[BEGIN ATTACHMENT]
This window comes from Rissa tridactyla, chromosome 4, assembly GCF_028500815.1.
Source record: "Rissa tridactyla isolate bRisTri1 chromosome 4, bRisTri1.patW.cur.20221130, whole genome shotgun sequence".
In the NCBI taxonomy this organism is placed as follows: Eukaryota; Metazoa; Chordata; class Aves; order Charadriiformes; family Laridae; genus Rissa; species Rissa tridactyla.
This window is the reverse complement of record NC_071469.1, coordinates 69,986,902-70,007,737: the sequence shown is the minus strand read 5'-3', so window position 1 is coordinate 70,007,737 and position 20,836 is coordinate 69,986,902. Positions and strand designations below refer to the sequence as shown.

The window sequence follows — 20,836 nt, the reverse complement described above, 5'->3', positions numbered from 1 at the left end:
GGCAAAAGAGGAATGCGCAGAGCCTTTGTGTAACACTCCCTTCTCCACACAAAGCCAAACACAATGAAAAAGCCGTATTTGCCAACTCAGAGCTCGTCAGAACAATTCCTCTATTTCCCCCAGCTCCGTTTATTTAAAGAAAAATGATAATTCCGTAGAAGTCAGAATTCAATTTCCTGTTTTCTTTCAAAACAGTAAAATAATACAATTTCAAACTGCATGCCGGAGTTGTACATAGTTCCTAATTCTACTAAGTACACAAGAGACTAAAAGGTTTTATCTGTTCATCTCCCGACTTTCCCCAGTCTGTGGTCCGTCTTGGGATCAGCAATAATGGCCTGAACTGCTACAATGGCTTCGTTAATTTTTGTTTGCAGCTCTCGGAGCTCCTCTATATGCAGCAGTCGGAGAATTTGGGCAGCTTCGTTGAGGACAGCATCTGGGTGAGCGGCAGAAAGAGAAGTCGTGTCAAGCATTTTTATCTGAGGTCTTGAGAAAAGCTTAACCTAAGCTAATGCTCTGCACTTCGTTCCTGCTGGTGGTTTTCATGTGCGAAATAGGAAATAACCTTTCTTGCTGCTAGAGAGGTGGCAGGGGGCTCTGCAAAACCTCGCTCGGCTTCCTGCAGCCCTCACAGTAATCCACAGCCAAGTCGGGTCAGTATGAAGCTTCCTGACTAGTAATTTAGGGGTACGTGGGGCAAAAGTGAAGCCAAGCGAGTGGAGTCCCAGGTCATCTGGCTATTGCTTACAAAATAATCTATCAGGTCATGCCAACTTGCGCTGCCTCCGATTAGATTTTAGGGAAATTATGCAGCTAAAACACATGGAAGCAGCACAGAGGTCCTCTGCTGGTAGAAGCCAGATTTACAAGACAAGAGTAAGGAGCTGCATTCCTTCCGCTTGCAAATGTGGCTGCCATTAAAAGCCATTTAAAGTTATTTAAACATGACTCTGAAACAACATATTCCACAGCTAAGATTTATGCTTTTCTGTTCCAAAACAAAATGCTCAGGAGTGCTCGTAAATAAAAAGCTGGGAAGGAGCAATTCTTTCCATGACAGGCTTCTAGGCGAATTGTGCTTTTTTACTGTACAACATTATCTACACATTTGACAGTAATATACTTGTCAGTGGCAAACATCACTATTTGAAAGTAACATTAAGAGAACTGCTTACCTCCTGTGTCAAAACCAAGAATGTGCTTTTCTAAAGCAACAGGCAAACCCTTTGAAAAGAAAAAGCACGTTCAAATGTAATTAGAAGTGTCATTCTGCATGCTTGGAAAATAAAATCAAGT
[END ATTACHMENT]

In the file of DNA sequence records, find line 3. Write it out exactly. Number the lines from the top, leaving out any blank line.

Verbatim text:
In the NCBI taxonomy this organism is placed as follows: Eukaryota; Metazoa; Chordata; class Aves; order Charadriiformes; family Laridae; genus Rissa; species Rissa tridactyla.